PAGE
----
Fig. 3.

Clustering of CR3 on the surface of PMN in response to PMA. A, Resting PMN and B, PMN treated for 25 min at 37°C with 33 ng ml-1 PMA were labelled with biotin-OKM1 and 10-nm streptavidin-conjugated colloidal gold as previously described (Detmers et al. 1987). Whereas most gold particles are present on resting cells as individual particles, distinct clusters of receptors are apparent after treatment with PMA (see text for details). Bar, 0·2 μm.

Fig. 3.

Clustering of CR3 on the surface of PMN in response to PMA. A, Resting PMN and B, PMN treated for 25 min at 37°C with 33 ng ml-1 PMA were labelled with biotin-OKM1 and 10-nm streptavidin-conjugated colloidal gold as previously described (Detmers et al. 1987). Whereas most gold particles are present on resting cells as individual particles, distinct clusters of receptors are apparent after treatment with PMA (see text for details). Bar, 0·2 μm.

Fig. 4.

Transient aggregation of CR3 on the surface of PMN treated with PMA. PMN were incubated for 5Omin at 37°C with 33 ng m-1 PMA added for 0 (A), 10 (B), 25 (C) or 50 (D) min. Cells were labelled with biotin-OKMl and 10-nm streptavidin gold, and the gold particles in each size of cluster were quantitated as previously described (Detmers et al. 1987). Aggregation increases from 0 to 25 min, and disaggregation occurs from 25 to 50 min (see text for details).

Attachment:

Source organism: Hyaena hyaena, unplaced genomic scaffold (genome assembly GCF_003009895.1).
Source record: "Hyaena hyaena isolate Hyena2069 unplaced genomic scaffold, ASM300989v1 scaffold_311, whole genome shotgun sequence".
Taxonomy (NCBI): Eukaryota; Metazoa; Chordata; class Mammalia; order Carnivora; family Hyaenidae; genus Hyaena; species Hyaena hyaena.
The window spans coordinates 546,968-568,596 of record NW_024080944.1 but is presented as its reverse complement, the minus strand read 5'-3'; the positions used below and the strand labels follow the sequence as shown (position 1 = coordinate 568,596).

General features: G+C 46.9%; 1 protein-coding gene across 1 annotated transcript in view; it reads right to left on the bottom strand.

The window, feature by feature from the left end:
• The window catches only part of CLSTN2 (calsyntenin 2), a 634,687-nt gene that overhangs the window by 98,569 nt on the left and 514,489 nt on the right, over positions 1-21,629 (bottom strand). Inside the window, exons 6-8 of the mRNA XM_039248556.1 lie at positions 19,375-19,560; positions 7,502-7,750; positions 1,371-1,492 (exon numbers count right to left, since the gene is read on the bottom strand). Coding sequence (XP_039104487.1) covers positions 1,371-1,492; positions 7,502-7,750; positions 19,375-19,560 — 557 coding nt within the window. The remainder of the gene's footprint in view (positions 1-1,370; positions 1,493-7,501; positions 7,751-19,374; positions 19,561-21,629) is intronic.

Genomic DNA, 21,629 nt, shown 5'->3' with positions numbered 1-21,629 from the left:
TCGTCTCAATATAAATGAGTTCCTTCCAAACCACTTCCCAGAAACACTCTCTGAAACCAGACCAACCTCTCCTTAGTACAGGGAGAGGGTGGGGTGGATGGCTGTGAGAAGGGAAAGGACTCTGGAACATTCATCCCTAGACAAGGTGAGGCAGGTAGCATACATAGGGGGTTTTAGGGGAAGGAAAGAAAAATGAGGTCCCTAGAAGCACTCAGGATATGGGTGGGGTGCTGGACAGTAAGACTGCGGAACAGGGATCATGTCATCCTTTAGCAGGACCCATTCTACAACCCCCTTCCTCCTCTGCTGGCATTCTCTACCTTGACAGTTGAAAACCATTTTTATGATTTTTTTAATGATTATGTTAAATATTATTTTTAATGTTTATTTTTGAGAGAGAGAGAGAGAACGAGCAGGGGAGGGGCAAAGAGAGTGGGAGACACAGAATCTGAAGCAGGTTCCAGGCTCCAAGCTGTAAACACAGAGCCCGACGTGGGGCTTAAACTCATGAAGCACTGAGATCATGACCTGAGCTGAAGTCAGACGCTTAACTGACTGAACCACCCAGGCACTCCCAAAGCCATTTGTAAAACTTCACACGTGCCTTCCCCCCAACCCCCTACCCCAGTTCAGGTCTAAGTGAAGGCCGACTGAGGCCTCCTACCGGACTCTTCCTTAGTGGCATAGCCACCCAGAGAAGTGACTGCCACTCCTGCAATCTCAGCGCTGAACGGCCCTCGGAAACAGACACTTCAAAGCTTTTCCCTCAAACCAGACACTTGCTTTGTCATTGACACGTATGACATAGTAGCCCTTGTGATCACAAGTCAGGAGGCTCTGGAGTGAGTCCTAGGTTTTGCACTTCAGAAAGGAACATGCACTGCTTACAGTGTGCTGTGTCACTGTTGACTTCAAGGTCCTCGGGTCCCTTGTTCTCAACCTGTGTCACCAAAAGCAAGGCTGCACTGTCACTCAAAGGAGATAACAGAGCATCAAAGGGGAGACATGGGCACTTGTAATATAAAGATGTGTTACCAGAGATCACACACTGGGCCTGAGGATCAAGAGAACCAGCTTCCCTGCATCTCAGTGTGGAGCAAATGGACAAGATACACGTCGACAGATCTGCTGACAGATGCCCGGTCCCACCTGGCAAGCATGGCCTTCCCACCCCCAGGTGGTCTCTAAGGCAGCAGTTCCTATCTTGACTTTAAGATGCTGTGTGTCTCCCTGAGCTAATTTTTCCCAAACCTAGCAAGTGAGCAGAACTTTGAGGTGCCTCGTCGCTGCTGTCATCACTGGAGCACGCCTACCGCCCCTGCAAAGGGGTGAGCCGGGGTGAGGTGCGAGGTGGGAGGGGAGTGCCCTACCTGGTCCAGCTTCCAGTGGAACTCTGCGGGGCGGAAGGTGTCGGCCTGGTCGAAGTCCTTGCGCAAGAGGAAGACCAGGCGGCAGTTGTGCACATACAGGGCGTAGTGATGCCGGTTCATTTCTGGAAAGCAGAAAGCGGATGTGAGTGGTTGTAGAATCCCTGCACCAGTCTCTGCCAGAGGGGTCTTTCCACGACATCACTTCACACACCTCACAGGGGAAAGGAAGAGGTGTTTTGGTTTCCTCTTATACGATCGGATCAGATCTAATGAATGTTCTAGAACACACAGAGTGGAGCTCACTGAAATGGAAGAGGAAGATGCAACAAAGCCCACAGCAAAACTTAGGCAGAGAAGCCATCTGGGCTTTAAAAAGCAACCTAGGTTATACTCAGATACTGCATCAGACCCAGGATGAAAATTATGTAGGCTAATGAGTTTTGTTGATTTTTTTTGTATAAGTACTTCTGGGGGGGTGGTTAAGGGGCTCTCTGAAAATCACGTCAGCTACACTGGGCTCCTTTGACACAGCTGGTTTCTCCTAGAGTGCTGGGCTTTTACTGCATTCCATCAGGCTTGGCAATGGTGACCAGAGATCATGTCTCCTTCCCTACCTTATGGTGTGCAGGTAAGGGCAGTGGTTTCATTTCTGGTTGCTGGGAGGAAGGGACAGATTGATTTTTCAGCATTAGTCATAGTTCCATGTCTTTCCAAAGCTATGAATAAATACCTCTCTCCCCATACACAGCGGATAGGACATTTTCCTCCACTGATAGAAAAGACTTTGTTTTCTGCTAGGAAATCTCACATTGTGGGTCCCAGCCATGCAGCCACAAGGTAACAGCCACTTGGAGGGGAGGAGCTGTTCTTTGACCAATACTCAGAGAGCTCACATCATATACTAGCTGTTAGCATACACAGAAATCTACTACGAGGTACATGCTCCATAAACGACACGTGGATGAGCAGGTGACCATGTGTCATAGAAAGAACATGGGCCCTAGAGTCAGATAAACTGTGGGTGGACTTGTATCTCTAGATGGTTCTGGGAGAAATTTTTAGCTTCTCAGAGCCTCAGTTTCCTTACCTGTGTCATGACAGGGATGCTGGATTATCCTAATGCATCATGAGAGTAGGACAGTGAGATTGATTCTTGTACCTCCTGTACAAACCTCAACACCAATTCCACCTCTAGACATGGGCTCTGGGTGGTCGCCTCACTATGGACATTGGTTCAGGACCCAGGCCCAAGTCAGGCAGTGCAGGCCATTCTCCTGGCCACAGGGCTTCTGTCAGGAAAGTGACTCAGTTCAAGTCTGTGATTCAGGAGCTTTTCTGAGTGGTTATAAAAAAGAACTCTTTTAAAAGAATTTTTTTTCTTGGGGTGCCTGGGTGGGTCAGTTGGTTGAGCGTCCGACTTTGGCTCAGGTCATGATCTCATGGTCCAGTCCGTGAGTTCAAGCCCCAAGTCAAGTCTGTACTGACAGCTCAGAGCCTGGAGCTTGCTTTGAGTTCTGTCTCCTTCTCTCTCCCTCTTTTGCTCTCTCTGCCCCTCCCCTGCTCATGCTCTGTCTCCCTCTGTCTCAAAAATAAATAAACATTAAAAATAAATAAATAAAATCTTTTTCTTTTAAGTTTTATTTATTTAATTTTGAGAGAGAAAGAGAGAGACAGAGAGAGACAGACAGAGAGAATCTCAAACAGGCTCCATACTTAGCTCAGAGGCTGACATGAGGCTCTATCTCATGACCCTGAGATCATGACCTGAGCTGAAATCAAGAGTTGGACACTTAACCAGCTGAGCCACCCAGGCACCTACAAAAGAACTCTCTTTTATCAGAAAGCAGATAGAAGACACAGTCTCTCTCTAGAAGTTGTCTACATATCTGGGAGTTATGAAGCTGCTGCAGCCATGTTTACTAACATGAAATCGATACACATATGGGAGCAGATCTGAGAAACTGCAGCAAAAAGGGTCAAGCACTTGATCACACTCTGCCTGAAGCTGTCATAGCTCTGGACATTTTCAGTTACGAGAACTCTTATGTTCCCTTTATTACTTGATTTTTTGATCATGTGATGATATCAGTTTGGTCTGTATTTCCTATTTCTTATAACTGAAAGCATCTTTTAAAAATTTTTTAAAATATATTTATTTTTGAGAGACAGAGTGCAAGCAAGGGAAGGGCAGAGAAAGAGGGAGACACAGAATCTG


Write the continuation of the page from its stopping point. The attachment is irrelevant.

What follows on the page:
Fig. 4.

Transient aggregation of CR3 on the surface of PMN treated with PMA. PMN were incubated for 5Omin at 37°C with 33 ng m-1 PMA added for 0 (A), 10 (B), 25 (C) or 50 (D) min. Cells were labelled with biotin-OKMl and 10-nm streptavidin gold, and the gold particles in each size of cluster were quantitated as previously described (Detmers et al. 1987). Aggregation increases from 0 to 25 min, and disaggregation occurs from 25 to 50 min (see text for details).